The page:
High school sports are making a comeback in Grant County, but the work continues on shaping the unorthodox season.
Grant Union High School Principal Ryan Gerry said there is a schedule already set up for the season two sports — volleyball and football — and the school is currently working on getting confirmations from teams they scheduled to play to see if their district can participate.
Gerry said, out of eight teams originally scheduled for games, six of them have responded and are committed to the scheduled competitions.
“Football started this week with conditioning, and our first contest for football is March 5, and our first contest for volleyball is March 3,” Gerry said.
Gerry said the school paired up with Pixellot, a company supported by the National Federation of State High School Associations, to install motion tracking cameras at the gym and football field. This will allow games to be live-streamed online.
“If there are people who are not able to attend because of capacity limits or their own safety, they will be able to login so they can watch the game from home,” Gerry said.
Administrators from Prairie City, Dayville and Long Creek school districts said the ability to play is a great start for sports, but they are currently working on how the season will play out for their respective districts.
Prairie City Athletic Director Billy Colson said their volleyball team will be playing games against local teams (Burns, Crane, Dayville/Monument, etc.) with games starting in March.
However, football is still up in the air. As of Feb. 11, Colson said the high school is waiting to see if they have enough students interested in forming a football team. He said they are also waiting to see who their competition will be.
“For us it’s about how many kids we have that turn out to do it (football) and also which schools plan to participate,” Colson said. “Some schools are allowed to play football but are deciding not to because their field is under a foot of snow.”
“We’re trying to provide opportunities for kids, and I hope the kids take advantage of them,” Colson said.
Dayville Athletic Director Tiffnie Schmadeka said Dayville will now be offering football and volleyball for this season.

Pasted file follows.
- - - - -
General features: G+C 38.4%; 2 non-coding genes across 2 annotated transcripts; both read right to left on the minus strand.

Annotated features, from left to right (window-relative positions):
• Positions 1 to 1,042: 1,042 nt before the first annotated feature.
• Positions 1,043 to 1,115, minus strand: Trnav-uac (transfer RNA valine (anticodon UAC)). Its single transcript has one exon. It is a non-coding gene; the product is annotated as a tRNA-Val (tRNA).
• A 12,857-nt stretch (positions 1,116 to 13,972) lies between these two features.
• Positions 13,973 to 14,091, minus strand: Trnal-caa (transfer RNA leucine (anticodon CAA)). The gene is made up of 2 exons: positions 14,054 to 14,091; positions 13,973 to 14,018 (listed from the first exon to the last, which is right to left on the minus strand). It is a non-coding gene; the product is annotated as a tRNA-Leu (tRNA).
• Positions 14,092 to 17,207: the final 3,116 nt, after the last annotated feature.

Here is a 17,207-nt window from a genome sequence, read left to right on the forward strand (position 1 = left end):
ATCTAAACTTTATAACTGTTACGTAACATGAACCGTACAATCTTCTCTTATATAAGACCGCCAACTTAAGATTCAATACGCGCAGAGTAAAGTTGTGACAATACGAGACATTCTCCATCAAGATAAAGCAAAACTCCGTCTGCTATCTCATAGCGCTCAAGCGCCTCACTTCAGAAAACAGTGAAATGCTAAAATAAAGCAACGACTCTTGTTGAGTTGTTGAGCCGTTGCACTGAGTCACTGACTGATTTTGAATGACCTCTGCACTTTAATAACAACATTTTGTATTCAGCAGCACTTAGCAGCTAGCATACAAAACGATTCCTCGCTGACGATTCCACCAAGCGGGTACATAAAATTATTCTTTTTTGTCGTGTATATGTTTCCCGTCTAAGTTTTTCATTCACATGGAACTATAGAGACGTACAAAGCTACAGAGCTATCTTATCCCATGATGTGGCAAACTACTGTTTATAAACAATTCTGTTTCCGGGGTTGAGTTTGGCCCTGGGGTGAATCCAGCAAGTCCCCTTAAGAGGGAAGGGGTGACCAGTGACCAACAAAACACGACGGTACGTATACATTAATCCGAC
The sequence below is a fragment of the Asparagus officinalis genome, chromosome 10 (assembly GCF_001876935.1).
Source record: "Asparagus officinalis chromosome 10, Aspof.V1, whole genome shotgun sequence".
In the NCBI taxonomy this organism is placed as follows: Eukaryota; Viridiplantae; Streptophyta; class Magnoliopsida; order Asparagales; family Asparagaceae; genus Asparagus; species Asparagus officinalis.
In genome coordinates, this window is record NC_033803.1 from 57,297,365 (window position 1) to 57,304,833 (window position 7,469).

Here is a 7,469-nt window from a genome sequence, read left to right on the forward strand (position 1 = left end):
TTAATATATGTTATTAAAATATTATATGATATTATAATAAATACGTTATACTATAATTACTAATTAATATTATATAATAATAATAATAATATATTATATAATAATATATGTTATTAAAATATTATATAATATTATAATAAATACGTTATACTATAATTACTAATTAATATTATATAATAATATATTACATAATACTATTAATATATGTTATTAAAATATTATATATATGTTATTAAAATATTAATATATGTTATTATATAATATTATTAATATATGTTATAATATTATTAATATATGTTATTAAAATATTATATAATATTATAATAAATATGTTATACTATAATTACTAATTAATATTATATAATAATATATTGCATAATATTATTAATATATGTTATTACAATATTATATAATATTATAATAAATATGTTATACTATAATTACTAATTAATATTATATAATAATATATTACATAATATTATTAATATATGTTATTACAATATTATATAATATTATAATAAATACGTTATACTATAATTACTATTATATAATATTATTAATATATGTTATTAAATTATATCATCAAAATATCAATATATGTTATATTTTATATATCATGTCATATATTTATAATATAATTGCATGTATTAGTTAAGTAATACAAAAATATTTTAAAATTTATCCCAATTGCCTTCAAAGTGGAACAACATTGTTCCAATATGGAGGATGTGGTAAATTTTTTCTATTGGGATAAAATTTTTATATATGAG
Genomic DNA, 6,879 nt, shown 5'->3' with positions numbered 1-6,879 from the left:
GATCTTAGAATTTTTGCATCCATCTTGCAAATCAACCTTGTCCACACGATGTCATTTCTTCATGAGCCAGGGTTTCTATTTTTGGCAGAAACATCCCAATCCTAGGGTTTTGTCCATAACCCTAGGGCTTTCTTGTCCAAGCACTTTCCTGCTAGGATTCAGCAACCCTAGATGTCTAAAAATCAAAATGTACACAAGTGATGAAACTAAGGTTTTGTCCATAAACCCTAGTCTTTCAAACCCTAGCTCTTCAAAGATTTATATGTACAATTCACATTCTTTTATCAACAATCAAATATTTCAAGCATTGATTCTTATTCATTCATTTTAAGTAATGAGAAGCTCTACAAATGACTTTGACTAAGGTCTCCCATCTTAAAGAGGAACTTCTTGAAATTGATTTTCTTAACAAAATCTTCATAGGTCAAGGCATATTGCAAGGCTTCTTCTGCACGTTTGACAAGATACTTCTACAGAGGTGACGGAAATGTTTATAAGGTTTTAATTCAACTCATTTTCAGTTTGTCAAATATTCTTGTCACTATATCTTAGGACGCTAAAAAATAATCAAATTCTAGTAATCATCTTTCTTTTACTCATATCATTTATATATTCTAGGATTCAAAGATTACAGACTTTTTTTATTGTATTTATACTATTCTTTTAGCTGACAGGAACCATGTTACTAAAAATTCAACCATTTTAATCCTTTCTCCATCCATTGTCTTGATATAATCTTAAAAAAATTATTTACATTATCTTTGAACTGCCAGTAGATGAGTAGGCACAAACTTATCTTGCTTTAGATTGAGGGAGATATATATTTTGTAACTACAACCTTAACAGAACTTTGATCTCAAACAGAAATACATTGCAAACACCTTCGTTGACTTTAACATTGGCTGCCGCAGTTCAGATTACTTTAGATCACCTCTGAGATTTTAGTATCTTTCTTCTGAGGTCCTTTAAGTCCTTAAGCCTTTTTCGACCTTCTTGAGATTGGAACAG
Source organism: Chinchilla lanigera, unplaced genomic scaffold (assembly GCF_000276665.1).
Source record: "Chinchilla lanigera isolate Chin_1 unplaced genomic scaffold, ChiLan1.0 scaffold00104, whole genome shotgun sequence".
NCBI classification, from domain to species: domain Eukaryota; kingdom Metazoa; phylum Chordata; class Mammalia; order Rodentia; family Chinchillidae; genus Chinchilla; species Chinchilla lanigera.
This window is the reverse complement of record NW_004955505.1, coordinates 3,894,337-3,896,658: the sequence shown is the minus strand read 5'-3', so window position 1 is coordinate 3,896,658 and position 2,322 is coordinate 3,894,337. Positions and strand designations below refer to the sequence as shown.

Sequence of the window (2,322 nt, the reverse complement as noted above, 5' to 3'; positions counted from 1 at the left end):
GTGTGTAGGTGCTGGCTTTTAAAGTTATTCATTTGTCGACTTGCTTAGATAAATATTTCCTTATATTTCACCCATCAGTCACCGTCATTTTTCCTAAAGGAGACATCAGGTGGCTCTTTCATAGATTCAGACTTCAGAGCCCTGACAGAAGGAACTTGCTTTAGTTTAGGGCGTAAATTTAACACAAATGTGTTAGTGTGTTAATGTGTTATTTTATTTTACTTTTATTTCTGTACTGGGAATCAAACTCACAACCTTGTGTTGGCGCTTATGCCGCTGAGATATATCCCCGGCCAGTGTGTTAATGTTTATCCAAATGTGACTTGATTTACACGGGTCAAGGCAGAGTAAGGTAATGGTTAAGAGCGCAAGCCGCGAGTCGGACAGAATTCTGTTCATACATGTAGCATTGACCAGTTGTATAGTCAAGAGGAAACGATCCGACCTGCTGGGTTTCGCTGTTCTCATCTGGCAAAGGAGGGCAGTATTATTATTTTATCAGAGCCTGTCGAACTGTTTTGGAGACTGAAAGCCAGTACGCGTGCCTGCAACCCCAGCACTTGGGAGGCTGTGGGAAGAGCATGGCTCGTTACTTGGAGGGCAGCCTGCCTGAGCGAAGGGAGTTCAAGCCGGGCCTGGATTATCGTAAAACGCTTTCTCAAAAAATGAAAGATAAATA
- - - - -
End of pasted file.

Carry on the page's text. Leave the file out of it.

She said some of the difficulties with the upcoming season are educating people on mask wearing during practices and games.
The Dayville/Monument volleyball team is currently practicing at the Monument gym, where home games will also be hosted, while Dayville’s gym is being seismically retrofitted.
Schmadeka said their football players started conditioning, and their volleyball players will begin practice on Feb. 22. The first football and volleyball games for Dayville/Monument are scheduled for March 5 in Monument against Wheeler County.
“The staff at Dayville School and the students are very excited for the opportunity to play and support athletes in this season,” Schmadeka said.
Long Creek Office Manager Jennifer Garinger said, at this time, sports are currently on hold at Long Creek. However, if changes were to be made, the school board would have to meet to make any decision regarding sports since Long Creek does not have a superintendent.
“A formal discussion of it hasn’t happened,” Garinger said. “We’re going to have to sit around and figure it out.”
On Feb. 8, the Bend Bulletin reported that the executive board of the Oregon School Activities Association approved the start of soccer, cross country and volleyball during a Zoom meeting on Feb. 8.
“Soccer and cross country are allowed to start practicing Feb. 22, while questions remain about what the postseason will entail,” the Bulletin reported. “Those questions will likely have more clarity following a Feb. 17 OSAA executive board meeting.”
The Bend Bulletin also reported on Feb. 10 that Gov. Kate Brown said high school football will be allowed to resume after being postponed last fall.
According to the governor, outdoor contact sports in lower and moderate risk counties can practice and have games. Those in high or extreme risk counties will have the option to also resume contact sports, but with additional safety measures.
Brown also stated in her release that indoor contact sports, basketball, wrestling, swimming, etc., continue to be prohibited in all counties due to the risk of COVID-19 transmission.
In an email with the Blue Mountain Eagle, OSAA Assistant Executive Director K.T. Emmerson said that volleyball was not a contact sport.
“It is a minimal/medium contact sport as defined by OHA and is allowed in counties that are high, moderate or lower risk,” Emmerson said. “Volleyball competitions are not allowed in extreme risk counties at this time.”